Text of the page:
The United States is using its pilotless drone aircraft to launch military attacks on leaders of the Somali militant group, Al Shabaab, the Washington Post reported Thursday.
The Post quoted an unidentified U.S. official as saying a drone fired on two Al Shabaab leaders last week, apparently wounding them.
The official was reported to have said of Al Shabaab: "They have become somewhat emboldened of late, and, as a result, we have become more focused on inhibiting their activities... They were planning operations outside of Somalia."
The Post said Somalia joins Afghanistan, Pakistan, Libya, Iraq and Yemen as the objects of lethal attacks from drones.
In remarks made in Washington on Wednesday, President Barack Obama's assistant in charge of counter-terrorism, John O. Brennan, identified Somalia as a country which hosted "affiliates and adherents" of Al Qaeda.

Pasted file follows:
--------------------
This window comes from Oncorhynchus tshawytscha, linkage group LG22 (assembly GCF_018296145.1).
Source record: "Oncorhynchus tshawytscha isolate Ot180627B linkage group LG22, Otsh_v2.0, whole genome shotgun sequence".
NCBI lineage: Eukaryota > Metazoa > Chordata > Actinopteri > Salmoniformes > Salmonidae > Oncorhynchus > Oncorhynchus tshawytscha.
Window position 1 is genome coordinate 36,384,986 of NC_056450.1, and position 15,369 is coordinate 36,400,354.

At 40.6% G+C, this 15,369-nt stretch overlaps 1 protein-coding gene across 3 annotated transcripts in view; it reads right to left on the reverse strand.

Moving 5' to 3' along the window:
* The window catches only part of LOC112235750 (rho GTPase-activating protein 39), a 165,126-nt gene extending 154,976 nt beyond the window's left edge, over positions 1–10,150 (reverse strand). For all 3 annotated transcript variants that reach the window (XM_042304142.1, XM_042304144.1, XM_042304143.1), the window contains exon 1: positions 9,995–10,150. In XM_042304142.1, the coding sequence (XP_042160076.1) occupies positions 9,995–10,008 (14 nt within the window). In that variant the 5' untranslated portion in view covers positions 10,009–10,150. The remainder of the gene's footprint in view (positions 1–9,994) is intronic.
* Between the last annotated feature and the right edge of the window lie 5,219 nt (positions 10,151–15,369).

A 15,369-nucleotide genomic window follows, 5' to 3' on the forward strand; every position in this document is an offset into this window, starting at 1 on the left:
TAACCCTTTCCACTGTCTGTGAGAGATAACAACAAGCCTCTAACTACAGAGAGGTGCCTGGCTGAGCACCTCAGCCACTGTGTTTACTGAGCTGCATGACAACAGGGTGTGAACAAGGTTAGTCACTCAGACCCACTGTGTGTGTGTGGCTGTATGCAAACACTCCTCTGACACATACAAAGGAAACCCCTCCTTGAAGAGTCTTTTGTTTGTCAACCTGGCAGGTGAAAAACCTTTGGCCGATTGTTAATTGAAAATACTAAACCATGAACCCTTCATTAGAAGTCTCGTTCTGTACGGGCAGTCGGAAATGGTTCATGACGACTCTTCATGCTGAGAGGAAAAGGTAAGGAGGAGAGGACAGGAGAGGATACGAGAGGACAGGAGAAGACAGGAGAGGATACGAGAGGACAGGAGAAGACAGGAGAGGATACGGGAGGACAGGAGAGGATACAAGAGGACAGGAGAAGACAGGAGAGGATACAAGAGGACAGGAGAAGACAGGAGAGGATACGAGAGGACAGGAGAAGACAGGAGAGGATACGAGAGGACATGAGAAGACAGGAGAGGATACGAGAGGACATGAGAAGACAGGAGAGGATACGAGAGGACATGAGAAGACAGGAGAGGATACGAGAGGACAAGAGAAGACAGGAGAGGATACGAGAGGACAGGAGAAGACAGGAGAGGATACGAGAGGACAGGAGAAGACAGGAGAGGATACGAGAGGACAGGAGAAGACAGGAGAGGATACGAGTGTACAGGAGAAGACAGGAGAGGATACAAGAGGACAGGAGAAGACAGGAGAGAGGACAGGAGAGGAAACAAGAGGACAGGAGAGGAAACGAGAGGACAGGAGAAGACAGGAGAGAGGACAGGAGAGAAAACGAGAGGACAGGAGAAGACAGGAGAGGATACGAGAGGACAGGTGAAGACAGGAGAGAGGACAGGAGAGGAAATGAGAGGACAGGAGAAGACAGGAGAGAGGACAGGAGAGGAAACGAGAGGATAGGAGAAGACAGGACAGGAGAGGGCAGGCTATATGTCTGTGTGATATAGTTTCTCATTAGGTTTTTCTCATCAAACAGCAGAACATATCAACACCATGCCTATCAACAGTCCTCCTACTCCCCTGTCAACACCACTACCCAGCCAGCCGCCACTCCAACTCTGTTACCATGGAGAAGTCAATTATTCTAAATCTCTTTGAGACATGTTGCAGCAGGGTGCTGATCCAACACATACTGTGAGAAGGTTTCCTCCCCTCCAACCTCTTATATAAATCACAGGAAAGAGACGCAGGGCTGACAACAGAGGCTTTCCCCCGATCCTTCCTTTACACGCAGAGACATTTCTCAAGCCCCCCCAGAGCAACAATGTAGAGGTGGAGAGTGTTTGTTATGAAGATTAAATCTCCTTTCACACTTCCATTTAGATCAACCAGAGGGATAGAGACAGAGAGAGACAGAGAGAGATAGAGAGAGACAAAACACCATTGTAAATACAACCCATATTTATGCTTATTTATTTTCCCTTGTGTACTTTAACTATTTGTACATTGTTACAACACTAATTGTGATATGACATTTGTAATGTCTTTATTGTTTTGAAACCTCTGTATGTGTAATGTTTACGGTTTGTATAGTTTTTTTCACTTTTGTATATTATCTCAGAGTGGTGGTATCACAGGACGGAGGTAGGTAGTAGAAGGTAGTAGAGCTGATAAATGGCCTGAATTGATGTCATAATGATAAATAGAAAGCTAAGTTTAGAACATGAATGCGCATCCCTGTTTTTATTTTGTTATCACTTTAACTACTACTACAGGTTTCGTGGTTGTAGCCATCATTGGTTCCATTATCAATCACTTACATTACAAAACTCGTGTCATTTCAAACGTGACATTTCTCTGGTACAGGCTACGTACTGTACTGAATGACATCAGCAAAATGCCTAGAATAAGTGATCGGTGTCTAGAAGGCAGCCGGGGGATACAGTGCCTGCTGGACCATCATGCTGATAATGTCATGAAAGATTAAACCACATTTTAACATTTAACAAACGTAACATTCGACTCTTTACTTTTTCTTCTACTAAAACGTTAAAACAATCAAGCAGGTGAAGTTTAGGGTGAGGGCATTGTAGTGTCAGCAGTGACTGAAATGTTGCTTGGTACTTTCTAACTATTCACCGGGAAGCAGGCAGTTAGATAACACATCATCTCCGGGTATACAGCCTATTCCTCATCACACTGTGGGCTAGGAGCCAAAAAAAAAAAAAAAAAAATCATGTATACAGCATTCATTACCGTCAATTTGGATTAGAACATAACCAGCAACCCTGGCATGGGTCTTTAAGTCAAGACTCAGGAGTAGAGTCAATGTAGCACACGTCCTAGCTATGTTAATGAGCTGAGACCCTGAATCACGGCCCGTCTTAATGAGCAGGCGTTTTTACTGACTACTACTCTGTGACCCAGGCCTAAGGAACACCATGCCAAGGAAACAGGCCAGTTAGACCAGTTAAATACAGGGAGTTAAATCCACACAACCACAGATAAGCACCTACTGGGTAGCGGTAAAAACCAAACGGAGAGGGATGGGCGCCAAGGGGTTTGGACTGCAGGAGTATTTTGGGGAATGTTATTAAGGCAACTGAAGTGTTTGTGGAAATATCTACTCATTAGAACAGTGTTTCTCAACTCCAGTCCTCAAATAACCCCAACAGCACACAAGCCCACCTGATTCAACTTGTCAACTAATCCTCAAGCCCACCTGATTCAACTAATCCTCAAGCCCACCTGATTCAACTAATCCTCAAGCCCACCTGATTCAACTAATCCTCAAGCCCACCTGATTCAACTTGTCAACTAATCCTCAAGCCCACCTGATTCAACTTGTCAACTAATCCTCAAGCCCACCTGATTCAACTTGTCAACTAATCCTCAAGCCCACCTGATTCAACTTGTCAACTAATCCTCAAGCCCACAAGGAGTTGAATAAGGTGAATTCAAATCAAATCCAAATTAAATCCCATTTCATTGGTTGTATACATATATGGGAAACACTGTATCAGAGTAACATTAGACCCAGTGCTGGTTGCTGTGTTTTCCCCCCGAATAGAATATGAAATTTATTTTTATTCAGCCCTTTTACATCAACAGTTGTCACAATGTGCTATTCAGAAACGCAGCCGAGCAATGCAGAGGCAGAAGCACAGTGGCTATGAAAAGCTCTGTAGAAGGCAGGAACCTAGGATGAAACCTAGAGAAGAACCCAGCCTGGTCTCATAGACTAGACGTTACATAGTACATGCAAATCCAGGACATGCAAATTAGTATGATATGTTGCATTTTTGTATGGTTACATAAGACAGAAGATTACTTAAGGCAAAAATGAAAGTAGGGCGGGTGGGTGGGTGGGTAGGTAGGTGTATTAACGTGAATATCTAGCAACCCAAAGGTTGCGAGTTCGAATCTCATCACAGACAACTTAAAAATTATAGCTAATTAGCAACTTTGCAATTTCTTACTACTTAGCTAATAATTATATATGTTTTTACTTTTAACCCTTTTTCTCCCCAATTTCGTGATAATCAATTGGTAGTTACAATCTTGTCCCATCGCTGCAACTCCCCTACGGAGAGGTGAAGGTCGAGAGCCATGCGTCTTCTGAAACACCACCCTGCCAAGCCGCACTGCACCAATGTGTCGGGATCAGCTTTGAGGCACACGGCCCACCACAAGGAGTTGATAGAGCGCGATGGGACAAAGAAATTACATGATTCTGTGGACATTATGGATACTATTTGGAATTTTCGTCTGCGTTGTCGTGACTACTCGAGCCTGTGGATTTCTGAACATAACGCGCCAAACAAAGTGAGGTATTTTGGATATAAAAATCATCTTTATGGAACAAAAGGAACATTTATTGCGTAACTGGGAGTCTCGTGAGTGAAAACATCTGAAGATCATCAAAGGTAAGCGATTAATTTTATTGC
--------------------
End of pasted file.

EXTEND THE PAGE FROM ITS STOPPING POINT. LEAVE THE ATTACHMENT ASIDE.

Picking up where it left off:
"As the al-Qa'ida core has weakened under our unyielding pressure," Brennan said, "it has looked increasingly to these other groups and individuals to take up its cause, including its goal of striking the United States...
"...[U]ltimately defeating al-Qa'ida also means addressing the serious threat posed by its affiliates and adherents operating outside South Asia," he added.
"From the territory it controls in Somalia, Al-Shabaab continues to call for strikes against the United States. As a result, we cannot and we will not let down our guard. We will continue to pummel al-Qa'ida and its ilk, and we will remain vigilant at home."
Agence France-Presse reports that residents of the port town of Kismayo in southern Somalia heard loud explosions on Thursday last week, followed by the sound of aircraft.
The agency quoted an unnamed Al Shabaab official as saying that "the military aircraft of the enemy carried out an aerial bombardment on a base where some mujahedeen fighters were staying... We believe the aircraft belonged to the U.S".